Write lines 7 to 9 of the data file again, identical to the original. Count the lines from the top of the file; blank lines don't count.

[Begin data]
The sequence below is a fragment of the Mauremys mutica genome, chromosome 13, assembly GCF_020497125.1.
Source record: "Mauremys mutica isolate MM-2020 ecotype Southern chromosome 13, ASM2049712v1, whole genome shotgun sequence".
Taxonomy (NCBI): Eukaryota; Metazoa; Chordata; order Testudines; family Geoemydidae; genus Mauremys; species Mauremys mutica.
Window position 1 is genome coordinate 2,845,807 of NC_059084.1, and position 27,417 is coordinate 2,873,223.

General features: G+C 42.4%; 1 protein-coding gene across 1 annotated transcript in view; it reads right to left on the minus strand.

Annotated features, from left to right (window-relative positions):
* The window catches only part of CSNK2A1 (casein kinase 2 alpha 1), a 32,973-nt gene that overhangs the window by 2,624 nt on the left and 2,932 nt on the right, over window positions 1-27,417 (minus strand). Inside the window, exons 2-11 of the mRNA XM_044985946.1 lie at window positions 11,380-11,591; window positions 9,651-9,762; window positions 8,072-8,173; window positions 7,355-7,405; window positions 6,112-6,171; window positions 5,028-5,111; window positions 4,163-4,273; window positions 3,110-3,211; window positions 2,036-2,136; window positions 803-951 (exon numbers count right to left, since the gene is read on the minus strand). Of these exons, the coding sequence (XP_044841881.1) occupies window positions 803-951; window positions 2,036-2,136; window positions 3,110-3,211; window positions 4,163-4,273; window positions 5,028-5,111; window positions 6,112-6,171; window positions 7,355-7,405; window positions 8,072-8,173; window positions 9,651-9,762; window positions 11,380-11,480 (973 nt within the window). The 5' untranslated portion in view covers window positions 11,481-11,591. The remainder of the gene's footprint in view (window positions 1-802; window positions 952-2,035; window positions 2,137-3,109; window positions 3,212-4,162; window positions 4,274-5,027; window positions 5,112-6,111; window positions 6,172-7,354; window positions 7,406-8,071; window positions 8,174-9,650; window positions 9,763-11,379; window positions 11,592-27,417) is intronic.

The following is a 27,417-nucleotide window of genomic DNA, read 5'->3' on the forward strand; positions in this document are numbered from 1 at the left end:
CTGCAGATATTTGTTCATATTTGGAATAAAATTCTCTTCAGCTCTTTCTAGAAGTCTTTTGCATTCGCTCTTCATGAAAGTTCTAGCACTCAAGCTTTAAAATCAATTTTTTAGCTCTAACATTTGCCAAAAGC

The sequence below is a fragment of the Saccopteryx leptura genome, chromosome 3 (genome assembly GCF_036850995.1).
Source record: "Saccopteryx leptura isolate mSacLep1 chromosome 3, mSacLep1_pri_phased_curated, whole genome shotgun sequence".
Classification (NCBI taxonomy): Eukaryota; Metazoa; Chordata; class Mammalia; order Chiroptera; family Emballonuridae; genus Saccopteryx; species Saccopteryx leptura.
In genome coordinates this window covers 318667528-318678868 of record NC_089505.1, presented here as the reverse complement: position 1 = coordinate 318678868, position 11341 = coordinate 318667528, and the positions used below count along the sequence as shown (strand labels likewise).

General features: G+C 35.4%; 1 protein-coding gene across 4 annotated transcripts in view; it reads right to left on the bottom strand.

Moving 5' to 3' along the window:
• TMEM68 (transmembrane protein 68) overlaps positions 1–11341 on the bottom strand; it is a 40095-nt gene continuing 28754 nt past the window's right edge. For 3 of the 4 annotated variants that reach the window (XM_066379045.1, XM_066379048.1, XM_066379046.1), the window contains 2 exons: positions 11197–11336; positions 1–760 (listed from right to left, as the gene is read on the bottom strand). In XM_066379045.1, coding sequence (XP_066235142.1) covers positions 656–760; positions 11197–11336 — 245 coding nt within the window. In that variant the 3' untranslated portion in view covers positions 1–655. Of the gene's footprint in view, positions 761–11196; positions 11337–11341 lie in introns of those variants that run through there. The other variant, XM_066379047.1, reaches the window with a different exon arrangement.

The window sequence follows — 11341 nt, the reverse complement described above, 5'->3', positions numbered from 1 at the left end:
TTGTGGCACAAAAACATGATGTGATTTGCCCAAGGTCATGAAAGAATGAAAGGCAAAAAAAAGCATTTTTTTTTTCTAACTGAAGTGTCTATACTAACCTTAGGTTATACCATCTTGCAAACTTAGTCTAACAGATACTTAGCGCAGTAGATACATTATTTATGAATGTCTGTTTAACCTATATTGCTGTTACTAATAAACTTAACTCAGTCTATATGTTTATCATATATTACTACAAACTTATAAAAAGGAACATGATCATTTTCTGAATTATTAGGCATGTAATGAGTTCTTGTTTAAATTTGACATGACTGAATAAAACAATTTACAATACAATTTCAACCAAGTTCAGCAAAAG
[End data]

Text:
* The window catches only part of CSNK2A1 (casein kinase 2 alpha 1), a 32,973-nt gene that overhangs the window by 2,624 nt on the left and 2,932 nt on the right, over window positions 1-27,417 (minus strand). Inside the window, exons 2-11 of the mRNA XM_044985946.1 lie at window positions 11,380-11,591; window positions 9,651-9,762; window positions 8,072-8,173; window positions 7,355-7,405; window positions 6,112-6,171; window positions 5,028-5,111; window positions 4,163-4,273; window positions 3,110-3,211; window positions 2,036-2,136; window positions 803-951 (exon numbers count right to left, since the gene is read on the minus strand). Of these exons, the coding sequence (XP_044841881.1) occupies window positions 803-951; window positions 2,036-2,136; window positions 3,110-3,211; window positions 4,163-4,273; window positions 5,028-5,111; window positions 6,112-6,171; window positions 7,355-7,405; window positions 8,072-8,173; window positions 9,651-9,762; window positions 11,380-11,480 (973 nt within the window). The 5' untranslated portion in view covers window positions 11,481-11,591. The remainder of the gene's footprint in view (window positions 1-802; window positions 952-2,035; window positions 2,137-3,109; window positions 3,212-4,162; window positions 4,274-5,027; window positions 5,112-6,111; window positions 6,172-7,354; window positions 7,406-8,071; window positions 8,174-9,650; window positions 9,763-11,379; window positions 11,592-27,417) is intronic.

The following is a 27,417-nucleotide window of genomic DNA, read 5'->3' on the forward strand; positions in this document are numbered from 1 at the left end:
CTGCAGATATTTGTTCATATTTGGAATAAAATTCTCTTCAGCTCTTTCTAGAAGTCTTTTGCATTCGCTCTTCATGAAAGTTCTAGCACTCAAGCTTTAAAATCAATTTTTTAGCTCTAACATTTGCCAAAAGC